Lucca: Cradle Of The Reformation

Contrini's remarkable, Protestant ministry conducted literally under the nose of the Pope and the Cardinals, in Lucca, bore great fruit.

Into a political, economic, and moral cauldron Peter Martyr was sent by Gasparo Cardinal Contarini (1483–1542), himself a fascinating figure without whom the Reformation might not ever have reached Italy nor Peter Martyr, whose initial work was to begin to clean up the Cathedral Chapter and the cloisters of Lucca. 

 

It was on 18 April 1521 that Luther appeared before the powers of this world and, ostensibly, the next at at the Diet of Worms. It was there he announced publicly the formal cause of the Reformation, sola Scriptura. That doctrine says that Scripture is the unique, final, ruling authority for the Christian faith and the Christian life. Scripture trumps popes and councils. It alone is the final court of appeal and unlike popes and councils, it does not contradict itself. Unlike popes and councils it is sufficiently clear regarding salvation and the christian life.

Twenty years later we find another man facing some of the same questions. He was not German but Italian. He name was Peter Martyr Vermigli (1499–1562). In May of that year he had been elected Prior of St. Frediano at Lucca. Since the city had an absentee Bishop, the Prior more or less functioned as a kind of Bishop in his absence. Further, because there was a shortage of pastors for the city, public officials were filling in. Philip McNair, (Peter Martyr in Italy: An Anatomy of Apostasy (Oxford, 1967), 210) writes that the church in Lucca was “abominably corrupt.” The leading families controlled the cathedral chapter and its “enormous riches.” In the decade prior heterosexualimmorality between priests and nuns, homosexuality between monks, crime, violence, and even pederasty marked the life of among religious (those who had enteredmonasteries or taken holy orders; ibid. 211–12). Remarkably, in September of this same year “the two heads” of Roman Christendom Pope Paul III (1468–1549) and the Emperor Charles V (1500–58) met in the wake of the failure of Colloquy of Regensburg to resolve the Reformation crisis by formulating a genuine consensus on the doctrine of justification.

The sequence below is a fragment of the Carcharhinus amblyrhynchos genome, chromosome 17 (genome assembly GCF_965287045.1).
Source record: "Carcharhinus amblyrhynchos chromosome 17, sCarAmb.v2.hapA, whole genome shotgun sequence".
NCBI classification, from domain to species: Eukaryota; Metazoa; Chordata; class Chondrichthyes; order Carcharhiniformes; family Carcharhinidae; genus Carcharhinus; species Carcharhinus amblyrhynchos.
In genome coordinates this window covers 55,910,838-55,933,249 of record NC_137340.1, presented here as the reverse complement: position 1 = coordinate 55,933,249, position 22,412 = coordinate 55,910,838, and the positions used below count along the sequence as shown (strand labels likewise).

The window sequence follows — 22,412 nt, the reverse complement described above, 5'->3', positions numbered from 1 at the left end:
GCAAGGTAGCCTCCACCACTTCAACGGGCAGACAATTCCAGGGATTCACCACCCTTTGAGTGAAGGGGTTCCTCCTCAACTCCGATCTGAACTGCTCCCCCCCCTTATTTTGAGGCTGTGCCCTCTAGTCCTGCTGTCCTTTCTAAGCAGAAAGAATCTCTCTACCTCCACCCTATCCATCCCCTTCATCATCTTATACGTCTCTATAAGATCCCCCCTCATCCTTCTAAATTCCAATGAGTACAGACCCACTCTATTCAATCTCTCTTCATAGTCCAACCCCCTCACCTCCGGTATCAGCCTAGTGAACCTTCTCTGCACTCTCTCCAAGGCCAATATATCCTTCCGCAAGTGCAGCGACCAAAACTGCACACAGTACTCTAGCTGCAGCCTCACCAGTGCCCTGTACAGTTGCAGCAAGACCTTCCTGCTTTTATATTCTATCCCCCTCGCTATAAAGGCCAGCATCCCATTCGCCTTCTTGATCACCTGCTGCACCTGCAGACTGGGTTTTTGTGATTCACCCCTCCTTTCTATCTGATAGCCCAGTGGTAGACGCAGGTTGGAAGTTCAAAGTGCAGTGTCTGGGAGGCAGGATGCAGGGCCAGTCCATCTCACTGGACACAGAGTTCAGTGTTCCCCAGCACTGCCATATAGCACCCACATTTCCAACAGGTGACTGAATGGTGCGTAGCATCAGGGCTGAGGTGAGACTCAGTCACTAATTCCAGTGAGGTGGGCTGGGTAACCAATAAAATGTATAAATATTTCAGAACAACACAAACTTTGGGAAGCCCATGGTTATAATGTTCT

Into this political, economic, and moral cauldron Peter Martyr was sent by Gasparo Cardinal Contarini (1483–1542), himself a fascinating figure without whom the Reformation might not ever have reached Italy nor Peter Martyr, whose initial work was to begin to clean up the Cathedral Chapter and the cloisters of Lucca. He also began reforming the educational system in Lucca where he studied Hebrew, in 1542, with the great Humanist Hebrew scholar, Immanuel Tremmelius (1510–80), a Jew who had just been converted to Christianity (ibid, 224–25). With the great Reformed scholar Franciscus Junius (1545–1602), he would make a new Latin translation (the English of the period) which, when combined with Theodore Beza’s new Latin New Testament, would become a a resource for Reformed pastors and scholars across Europe and the British Isles for decades. Also in the cloister was Girolamo Zanchi (1516–90), who would go on to become one of most outstanding Reformed theologians in Strasbourg and Heidelberg. Another surname among Vermigli’s students one might recognize, Regolo Turretini (1519–82). His grandson, Francis Turretin (1600–81) would become, in Geneva, one of the most important theologians in the Reformed tradition. Under Vermigli’s leadership, the Academy in Lucca became a quiet but influential theological college promoting the theology, piety, and practice of the Reformation. In the academy he taught Greek, lectured on the Pauline epistles, and preached weekly (Joseph C. McLelland, “Italy: Religious and Intellectual Ferment” in Torrance Kirby et al. ed. A Companion to Peter Martyr Vermigli (Leiden: Brill, 2009), 32).

Read More